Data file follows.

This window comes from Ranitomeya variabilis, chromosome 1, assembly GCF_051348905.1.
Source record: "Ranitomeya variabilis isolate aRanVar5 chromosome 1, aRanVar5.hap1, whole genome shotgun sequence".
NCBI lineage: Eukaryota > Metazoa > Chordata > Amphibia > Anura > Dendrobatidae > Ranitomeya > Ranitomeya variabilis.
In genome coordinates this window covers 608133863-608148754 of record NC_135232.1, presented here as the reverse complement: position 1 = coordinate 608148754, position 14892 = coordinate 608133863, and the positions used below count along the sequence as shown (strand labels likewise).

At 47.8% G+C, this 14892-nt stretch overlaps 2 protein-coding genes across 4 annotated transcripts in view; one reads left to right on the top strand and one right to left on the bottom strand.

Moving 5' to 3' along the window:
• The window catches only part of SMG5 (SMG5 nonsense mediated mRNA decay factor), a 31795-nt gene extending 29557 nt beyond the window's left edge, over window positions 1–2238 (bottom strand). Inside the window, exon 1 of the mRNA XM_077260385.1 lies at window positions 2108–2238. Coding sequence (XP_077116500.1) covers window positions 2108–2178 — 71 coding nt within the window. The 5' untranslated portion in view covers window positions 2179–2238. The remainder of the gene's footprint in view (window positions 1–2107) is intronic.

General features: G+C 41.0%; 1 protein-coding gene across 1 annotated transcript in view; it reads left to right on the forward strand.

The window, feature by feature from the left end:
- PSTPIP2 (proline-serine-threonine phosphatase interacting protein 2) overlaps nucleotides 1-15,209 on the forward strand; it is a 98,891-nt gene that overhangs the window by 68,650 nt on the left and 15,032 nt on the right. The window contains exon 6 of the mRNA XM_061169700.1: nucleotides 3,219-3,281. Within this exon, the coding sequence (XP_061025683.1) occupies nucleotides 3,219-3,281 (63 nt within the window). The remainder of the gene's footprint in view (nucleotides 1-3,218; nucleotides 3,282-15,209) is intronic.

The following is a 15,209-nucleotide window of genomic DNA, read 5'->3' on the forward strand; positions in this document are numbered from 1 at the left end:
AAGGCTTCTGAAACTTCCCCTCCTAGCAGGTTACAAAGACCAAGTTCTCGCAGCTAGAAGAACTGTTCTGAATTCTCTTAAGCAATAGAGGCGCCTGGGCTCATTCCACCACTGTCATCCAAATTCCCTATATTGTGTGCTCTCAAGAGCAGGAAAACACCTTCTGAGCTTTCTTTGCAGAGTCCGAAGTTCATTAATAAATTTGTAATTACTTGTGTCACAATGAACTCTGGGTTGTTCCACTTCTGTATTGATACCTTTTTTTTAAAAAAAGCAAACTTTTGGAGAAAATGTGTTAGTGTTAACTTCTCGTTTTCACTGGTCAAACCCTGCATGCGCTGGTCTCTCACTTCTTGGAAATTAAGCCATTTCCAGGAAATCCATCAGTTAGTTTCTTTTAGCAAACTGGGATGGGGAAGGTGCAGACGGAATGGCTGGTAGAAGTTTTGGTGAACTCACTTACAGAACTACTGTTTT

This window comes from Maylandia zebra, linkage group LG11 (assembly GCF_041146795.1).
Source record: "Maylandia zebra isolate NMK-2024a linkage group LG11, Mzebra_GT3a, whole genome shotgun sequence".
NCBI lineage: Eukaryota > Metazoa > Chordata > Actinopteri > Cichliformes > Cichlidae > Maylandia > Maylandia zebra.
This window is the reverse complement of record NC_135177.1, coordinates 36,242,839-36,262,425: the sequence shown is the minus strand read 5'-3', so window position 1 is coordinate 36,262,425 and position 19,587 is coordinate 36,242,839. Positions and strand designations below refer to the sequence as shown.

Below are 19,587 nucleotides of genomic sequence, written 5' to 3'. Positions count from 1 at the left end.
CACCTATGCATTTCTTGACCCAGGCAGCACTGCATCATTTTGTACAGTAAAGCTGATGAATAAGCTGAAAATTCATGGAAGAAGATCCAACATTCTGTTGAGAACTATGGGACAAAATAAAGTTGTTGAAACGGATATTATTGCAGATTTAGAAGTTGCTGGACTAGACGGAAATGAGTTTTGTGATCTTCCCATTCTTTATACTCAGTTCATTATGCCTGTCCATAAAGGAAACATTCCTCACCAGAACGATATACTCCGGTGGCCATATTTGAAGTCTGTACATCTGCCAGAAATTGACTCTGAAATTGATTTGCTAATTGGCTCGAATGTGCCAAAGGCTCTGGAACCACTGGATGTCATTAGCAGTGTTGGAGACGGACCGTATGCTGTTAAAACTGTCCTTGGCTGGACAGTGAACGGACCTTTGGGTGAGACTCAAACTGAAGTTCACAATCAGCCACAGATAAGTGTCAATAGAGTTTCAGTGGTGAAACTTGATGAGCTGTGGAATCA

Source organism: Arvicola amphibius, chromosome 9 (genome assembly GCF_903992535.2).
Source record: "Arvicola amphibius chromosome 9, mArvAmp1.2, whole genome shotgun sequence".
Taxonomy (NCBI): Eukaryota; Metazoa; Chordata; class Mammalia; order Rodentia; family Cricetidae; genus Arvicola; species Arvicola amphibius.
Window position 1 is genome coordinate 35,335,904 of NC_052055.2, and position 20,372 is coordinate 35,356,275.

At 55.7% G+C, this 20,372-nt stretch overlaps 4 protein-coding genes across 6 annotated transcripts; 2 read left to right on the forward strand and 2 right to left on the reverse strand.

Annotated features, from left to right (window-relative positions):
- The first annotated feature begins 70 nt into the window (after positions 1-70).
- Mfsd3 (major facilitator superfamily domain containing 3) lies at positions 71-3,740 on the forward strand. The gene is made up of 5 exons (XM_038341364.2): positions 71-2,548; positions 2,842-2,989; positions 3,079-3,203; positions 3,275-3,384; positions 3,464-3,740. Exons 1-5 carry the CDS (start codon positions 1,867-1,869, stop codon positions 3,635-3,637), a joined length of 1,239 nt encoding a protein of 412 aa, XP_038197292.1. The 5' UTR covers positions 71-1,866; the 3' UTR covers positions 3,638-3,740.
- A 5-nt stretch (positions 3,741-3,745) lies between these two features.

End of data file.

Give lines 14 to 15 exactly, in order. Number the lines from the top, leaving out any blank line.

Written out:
Source record: "Maylandia zebra isolate NMK-2024a linkage group LG11, Mzebra_GT3a, whole genome shotgun sequence".
NCBI lineage: Eukaryota > Metazoa > Chordata > Actinopteri > Cichliformes > Cichlidae > Maylandia > Maylandia zebra.